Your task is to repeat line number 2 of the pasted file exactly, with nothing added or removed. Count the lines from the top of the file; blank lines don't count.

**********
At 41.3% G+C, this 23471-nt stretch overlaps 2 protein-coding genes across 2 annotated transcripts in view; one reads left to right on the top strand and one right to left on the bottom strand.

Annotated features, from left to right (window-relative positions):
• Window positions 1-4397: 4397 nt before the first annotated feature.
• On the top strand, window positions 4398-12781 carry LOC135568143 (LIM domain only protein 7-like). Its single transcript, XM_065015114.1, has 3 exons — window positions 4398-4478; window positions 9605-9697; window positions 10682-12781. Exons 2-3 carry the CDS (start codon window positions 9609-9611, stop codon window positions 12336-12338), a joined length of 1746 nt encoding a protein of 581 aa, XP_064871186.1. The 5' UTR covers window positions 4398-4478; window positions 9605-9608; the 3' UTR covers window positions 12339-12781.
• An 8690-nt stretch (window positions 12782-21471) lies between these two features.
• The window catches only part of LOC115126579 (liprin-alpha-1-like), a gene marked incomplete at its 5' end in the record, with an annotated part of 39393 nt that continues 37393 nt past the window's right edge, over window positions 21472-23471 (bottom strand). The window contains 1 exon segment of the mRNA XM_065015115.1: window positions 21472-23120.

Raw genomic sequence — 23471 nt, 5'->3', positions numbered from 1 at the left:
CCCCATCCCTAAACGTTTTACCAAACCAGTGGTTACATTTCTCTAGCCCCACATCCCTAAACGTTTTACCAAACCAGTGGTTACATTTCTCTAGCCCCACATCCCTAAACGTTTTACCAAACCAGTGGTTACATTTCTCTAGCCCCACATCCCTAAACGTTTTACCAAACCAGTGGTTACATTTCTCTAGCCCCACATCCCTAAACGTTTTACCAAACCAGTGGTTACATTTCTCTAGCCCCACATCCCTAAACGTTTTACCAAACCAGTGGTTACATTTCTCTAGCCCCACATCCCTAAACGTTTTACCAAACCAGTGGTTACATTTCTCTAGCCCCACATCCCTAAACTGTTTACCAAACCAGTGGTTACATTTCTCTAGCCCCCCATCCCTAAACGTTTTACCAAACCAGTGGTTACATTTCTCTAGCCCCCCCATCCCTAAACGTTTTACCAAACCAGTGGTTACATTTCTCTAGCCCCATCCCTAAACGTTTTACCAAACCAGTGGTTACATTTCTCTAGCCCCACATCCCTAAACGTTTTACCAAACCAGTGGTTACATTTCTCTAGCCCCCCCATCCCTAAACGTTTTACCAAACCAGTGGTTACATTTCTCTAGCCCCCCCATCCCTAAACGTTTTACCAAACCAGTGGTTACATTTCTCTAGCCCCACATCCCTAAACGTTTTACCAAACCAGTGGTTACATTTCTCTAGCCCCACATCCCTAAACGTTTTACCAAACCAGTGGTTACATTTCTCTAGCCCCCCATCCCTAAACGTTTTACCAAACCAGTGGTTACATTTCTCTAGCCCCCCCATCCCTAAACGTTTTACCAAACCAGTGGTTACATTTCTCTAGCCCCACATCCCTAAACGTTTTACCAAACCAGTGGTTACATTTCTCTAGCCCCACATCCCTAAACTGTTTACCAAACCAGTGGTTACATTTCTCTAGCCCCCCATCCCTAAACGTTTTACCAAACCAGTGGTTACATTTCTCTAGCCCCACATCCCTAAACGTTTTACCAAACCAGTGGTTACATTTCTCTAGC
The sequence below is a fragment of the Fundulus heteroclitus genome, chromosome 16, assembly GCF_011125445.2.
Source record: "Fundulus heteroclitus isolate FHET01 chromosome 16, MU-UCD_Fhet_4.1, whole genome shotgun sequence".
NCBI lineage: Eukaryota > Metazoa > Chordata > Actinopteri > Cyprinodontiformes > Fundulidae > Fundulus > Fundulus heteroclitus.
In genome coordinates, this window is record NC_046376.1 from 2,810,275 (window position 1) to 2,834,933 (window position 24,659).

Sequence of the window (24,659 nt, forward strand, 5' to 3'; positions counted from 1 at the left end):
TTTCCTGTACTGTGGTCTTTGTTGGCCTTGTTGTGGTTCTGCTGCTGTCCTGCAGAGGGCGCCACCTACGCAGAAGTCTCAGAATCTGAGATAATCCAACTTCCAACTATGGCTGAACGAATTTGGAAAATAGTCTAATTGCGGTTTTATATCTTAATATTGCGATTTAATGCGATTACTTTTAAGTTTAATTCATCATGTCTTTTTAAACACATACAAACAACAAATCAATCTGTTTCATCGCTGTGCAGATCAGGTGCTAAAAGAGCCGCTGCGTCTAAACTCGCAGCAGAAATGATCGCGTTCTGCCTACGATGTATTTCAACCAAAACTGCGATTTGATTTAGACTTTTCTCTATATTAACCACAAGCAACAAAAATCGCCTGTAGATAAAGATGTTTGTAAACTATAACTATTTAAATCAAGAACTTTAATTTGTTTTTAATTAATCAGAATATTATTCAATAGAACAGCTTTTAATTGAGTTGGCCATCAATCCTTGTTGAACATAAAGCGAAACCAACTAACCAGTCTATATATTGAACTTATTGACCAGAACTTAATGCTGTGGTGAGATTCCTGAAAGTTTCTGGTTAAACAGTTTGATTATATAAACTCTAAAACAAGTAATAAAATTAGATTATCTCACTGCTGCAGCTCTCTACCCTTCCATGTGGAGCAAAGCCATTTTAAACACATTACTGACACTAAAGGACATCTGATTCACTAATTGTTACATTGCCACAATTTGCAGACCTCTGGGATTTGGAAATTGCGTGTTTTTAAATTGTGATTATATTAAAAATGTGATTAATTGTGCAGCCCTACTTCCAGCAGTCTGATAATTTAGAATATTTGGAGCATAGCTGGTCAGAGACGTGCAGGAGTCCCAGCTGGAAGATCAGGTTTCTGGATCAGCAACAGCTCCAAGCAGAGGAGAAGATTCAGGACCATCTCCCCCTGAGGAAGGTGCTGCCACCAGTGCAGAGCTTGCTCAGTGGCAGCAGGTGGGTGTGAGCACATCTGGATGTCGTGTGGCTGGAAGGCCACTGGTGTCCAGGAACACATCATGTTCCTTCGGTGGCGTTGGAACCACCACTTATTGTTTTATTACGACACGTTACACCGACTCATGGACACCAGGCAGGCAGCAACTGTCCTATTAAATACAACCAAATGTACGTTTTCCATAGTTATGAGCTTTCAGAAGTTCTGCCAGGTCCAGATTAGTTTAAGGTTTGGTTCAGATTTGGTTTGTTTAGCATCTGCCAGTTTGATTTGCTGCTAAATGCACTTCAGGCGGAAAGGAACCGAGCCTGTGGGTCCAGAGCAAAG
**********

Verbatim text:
Annotated features, from left to right (window-relative positions):